October 16th, 2017
Many spousal support payors assume that their spousal support obligations will end when they retire. If you are paying support to a former spouse, however, don’t assume that your support obligations will end with your employment. The courts look at the question of whether a support payor’s retirement justifies the termination of his or her support obligations on a case-by-case basis. In many instances, support payors have been ordered to continue to pay some or all of their spousal support payments even after they have retired.
When Can the Issue of Retirement Be Raised?
There are several different periods at which spousal support payors may raise the issue of whether they must pay support post-retirement with the courts. The issue can be raised at the time when an order is made or an agreement is reached in the aftermath of the separation. It can also be raised after a final order for support has been made or an agreement is entered into. In the latter case, support payors can raise the issue prospectively, before they retire, or after they have already retired.
Different considerations come into play, depending on when the issue is raised.
The courts rarely set a termination date for support in anticipation of the payor’s retirement at the time that an initial support order is made. Instead, the courts tend to adopt a “wait and see” approach to the payor’s retirement. Even when support payors provide evidence of their intention to retire, the courts usually “decline… to hypothesize into the unknown and unforeseeable future”.1
In circumstances where an indefinite spousal support order was made or a separation agreement was reached and no termination date for spousal support was set, payors are usually under an obligation to demonstrate both that they have retired and that their income has been reduced before a court will conclude that the retirement constitutes a “material change in circumstances” that would justify a variation or termination of their support obligations. This is easier to demonstrate when the retirement has already happened; the Ontario Court of Appeal has directed the courts to exercise great caution when hearing applications for the variation or termination of spousal support because of an upcoming retirement.2
When a support payor who has already retired brings an application to have his or her spousal support obligations varied or terminated, the court will consider whether the retirement was reasonable. The payor’s capacity to work and financial preparations for retirement are both relevant considerations. Although these and other factors will be considered on a case-by-case basis, the older a payor is and the better financially prepared he or she is for retirement, the more likely the court will conclude that the retirement is reasonable. Support payors who are found to be unreasonably unemployed are almost certain to have their applications dismissed.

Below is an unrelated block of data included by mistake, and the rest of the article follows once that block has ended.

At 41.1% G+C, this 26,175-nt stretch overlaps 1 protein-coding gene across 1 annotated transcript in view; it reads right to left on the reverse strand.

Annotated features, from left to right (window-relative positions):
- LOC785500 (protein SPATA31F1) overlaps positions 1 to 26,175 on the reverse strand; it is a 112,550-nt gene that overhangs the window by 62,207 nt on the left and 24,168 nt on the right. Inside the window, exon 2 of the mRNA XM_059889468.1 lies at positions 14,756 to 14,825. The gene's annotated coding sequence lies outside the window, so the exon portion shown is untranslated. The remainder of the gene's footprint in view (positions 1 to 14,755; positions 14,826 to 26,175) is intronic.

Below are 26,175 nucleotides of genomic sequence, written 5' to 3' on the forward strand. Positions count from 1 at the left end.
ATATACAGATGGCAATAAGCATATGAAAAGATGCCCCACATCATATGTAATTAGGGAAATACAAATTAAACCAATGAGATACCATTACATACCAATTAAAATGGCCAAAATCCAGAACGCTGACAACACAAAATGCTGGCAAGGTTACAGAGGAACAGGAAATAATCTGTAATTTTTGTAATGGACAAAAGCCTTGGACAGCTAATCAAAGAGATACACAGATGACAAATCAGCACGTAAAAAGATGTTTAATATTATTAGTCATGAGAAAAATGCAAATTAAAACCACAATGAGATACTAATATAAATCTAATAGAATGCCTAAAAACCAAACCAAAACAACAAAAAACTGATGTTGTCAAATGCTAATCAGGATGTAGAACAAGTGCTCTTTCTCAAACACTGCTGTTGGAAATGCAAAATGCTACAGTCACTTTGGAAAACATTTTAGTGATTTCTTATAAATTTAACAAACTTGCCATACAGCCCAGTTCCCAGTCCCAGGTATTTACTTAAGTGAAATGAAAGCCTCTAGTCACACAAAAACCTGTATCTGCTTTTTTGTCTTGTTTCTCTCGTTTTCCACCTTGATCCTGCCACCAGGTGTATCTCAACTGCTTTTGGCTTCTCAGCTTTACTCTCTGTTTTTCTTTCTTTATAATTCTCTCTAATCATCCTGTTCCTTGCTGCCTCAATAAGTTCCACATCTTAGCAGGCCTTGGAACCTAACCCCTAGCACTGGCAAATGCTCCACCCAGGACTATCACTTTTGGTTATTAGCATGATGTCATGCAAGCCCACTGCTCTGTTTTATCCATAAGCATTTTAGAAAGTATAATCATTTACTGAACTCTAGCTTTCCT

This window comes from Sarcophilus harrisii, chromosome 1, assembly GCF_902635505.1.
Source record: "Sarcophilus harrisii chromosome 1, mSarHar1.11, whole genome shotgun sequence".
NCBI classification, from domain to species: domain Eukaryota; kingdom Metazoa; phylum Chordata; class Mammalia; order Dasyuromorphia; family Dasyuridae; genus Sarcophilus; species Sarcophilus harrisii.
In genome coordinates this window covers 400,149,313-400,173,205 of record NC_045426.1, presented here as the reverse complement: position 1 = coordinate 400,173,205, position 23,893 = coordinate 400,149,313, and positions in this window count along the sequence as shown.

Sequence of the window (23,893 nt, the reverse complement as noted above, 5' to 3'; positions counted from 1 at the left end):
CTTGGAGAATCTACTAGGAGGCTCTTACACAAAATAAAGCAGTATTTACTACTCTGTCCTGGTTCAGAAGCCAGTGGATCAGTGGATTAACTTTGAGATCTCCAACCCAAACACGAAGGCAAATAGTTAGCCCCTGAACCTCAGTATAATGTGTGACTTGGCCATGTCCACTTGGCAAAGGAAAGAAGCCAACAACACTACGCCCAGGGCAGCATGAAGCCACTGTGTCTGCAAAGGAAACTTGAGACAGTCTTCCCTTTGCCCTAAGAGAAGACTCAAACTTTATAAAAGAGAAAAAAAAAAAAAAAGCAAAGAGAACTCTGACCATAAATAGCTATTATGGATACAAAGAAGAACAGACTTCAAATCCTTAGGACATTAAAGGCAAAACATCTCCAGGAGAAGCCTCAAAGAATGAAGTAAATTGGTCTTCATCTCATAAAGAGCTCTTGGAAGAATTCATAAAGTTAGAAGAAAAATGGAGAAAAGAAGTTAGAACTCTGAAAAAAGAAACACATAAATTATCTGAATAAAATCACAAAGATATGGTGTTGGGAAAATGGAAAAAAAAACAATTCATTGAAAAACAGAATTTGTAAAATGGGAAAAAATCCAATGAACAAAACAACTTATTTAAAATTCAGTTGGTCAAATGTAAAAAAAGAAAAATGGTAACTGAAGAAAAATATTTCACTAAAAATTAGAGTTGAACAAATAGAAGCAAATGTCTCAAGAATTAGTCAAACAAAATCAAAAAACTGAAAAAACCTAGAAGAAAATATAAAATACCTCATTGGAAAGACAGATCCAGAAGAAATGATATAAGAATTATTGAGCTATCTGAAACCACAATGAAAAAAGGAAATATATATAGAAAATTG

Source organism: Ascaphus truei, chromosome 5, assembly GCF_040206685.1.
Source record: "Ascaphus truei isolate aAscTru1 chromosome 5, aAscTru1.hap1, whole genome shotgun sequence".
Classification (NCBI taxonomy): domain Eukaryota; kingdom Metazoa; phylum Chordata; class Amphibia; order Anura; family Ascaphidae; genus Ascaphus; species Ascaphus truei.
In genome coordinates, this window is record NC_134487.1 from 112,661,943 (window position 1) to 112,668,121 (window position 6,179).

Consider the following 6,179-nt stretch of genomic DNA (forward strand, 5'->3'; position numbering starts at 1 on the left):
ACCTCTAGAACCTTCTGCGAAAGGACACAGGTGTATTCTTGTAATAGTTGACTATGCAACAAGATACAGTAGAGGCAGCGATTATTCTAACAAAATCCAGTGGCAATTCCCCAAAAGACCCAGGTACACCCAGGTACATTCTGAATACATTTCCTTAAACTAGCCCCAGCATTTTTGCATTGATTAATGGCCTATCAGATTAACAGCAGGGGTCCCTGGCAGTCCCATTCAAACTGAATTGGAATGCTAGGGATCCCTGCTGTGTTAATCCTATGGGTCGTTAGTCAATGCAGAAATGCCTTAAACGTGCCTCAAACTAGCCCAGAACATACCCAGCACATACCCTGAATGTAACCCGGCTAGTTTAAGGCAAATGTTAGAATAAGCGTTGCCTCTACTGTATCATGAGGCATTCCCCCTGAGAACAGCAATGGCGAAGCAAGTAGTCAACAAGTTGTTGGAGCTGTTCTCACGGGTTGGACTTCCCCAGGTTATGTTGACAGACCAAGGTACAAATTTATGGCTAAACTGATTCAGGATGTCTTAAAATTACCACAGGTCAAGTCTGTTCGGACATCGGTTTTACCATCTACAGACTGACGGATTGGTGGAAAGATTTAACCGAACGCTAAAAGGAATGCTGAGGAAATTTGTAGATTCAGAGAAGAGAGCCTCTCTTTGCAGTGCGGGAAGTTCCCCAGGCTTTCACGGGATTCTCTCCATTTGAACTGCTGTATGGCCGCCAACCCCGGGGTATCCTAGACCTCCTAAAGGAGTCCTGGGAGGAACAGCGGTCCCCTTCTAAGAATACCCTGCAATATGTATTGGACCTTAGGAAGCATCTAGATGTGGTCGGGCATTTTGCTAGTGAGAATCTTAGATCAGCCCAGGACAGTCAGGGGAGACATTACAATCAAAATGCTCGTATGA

In exceptional circumstances, courts may order the variation or termination of spousal support as of a future retirement date. The key consideration is whether the court is satisfied that the retirement is a certainty; support payors will need to satisfy the court that the plans are firm, as well as reasonable. They will also need to provide evidence of their post-retirement income and assets, in order to give the court a clear picture of what their financial circumstances will look like in the future.
How We Can Help
The prospect of paying spousal support for an indefinite period is, understandably, daunting for most support payors. However, uncertainty in the duration of spousal support is a two-way street; spousal support recipients usually do not know if and when their support will end at the time an initial order is made. This uncertainty often creates an opportunity for a creative resolution of the issue of spousal support duration.
Family law lawyers frequently work with our clients, whether they are support payors or recipients, to reduce the uncertainty to both parties by defining the duration of spousal support in a separation agreement. While intense negotiation is often required before the parties can agree on the right time for spousal support to end, support payors and recipents both have an incentive to come to a solution which works for them. Compromises may include: paying more support, but for a shorter duration; signing over property to the support recipient; and, paying support in a lump-sum.
Most people begin making plans for their retirement long before they retire. If you are a recently separated spouse or you are already paying spousal support, the variation or termination of your spousal support obligations at retirement is one more thing you will want to carefully consider. Unfortunately, the uncertainty of whether a court will agree to vary or terminate the support, and when the order can be made, makes planning more complicated. It is usually better to negotiate an agreed-upon termination date than to leave the matter in the hands of the courts.
1Provoost v Provoost 2016 ONSC 1774
2Schulstad v Schulstad, 2017 ONCA 95